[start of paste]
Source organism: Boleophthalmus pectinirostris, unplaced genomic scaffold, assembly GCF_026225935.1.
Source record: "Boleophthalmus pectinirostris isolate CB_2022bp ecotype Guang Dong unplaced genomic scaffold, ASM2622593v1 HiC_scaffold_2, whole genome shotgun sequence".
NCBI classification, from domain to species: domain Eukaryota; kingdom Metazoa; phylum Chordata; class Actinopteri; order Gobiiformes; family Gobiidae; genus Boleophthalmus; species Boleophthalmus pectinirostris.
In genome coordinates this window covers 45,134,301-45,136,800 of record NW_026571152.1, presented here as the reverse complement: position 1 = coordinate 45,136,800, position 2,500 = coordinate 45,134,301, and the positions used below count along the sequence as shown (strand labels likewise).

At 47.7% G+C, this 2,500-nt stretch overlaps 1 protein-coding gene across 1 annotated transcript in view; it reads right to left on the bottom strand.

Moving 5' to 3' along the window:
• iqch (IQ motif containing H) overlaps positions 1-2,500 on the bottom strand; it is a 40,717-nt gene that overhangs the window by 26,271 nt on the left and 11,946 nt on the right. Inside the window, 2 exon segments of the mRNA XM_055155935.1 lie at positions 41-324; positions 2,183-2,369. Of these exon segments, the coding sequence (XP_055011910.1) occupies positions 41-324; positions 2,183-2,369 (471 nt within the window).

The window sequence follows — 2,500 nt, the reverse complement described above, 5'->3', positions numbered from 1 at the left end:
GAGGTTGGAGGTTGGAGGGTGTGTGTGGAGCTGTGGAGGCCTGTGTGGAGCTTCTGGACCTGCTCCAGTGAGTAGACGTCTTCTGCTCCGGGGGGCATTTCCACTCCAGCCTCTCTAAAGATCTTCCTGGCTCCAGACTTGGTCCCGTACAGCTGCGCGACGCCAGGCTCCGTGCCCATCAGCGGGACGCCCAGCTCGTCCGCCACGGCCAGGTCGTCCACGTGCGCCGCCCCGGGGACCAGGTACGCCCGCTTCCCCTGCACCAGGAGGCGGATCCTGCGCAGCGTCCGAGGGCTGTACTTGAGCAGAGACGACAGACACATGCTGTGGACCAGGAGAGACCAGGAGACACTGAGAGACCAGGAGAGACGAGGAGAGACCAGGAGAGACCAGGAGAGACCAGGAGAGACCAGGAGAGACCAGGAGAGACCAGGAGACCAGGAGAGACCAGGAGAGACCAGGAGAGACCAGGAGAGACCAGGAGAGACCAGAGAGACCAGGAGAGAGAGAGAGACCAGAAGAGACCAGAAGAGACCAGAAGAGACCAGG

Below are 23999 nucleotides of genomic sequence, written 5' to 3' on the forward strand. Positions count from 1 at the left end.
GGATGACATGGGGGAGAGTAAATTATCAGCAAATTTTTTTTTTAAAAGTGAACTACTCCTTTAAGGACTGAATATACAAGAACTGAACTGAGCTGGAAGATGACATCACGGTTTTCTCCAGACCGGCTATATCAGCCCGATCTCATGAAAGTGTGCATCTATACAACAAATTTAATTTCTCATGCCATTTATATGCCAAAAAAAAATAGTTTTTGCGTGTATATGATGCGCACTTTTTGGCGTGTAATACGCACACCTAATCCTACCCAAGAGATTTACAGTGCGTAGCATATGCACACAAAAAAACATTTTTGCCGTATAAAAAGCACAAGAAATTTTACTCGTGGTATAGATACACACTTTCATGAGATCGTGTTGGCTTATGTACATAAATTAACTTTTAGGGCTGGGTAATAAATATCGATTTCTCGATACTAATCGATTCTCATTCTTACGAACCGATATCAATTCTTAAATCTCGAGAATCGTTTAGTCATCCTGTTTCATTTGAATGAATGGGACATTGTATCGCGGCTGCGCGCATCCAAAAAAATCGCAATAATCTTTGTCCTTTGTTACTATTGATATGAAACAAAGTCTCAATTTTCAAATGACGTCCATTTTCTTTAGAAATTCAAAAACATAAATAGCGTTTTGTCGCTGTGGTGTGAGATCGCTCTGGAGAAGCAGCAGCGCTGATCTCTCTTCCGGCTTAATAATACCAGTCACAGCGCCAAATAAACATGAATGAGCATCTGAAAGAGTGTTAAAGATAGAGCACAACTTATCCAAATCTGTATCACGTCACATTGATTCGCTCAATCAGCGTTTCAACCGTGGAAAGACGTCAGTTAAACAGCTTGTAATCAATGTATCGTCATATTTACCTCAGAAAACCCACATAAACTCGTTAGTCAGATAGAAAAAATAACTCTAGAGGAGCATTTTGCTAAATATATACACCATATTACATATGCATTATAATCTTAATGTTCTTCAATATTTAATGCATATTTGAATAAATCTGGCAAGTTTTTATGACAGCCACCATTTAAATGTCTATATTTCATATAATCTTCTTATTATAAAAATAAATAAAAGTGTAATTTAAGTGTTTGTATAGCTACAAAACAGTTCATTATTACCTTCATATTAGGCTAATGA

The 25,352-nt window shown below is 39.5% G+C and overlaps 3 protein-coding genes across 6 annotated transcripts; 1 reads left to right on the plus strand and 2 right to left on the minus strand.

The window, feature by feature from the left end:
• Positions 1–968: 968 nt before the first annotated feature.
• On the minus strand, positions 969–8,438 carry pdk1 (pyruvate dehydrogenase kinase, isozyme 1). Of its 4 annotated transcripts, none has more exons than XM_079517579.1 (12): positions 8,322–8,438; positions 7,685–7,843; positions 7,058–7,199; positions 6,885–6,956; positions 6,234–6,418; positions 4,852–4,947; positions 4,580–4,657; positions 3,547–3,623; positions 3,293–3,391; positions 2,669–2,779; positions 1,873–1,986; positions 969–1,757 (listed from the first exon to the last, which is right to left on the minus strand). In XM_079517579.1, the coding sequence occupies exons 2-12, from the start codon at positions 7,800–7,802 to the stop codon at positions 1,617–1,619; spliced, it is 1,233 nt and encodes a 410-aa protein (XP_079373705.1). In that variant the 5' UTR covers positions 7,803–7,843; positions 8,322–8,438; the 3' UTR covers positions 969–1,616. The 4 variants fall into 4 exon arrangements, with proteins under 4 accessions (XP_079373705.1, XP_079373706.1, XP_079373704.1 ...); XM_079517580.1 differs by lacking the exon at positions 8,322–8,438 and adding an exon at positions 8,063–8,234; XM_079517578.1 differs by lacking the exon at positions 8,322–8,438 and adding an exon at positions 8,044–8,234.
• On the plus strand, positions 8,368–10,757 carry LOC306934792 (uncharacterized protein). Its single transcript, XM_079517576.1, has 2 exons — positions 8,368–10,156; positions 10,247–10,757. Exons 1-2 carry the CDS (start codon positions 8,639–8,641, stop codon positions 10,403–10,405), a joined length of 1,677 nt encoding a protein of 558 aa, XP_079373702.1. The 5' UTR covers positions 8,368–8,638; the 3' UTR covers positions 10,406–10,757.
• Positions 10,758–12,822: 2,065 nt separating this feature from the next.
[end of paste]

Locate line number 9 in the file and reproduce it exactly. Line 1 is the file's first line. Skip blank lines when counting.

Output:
GAGGTTGGAGGTTGGAGGGTGTGTGTGGAGCTGTGGAGGCCTGTGTGGAGCTTCTGGACCTGCTCCAGTGAGTAGACGTCTTCTGCTCCGGGGGGCATTTCCACTCCAGCCTCTCTAAAGATCTTCCTGGCTCCAGACTTGGTCCCGTACAGCTGCGCGACGCCAGGCTCCGTGCCCATCAGCGGGACGCCCAGCTCGTCCGCCACGGCCAGGTCGTCCACGTGCGCCGCCCCGGGGACCAGGTACGCCCGCTTCCCCTGCACCAGGAGGCGGATCCTGCGCAGCGTCCGAGGGCTGTACTTGAGCAGAGACGACAGACACATGCTGTGGACCAGGAGAGACCAGGAGACACTGAGAGACCAGGAGAGACGAGGAGAGACCAGGAGAGACCAGGAGAGACCAGGAGAGACCAGGAGAGACCAGGAGAGACCAGGAGACCAGGAGAGACCAGGAGAGACCAGGAGAGACCAGGAGAGACCAGGAGAGACCAGAGAGACCAGGAGAGAGAGAGAGACCAGAAGAGACCAGAAGAGACCAGAAGAGACCAGG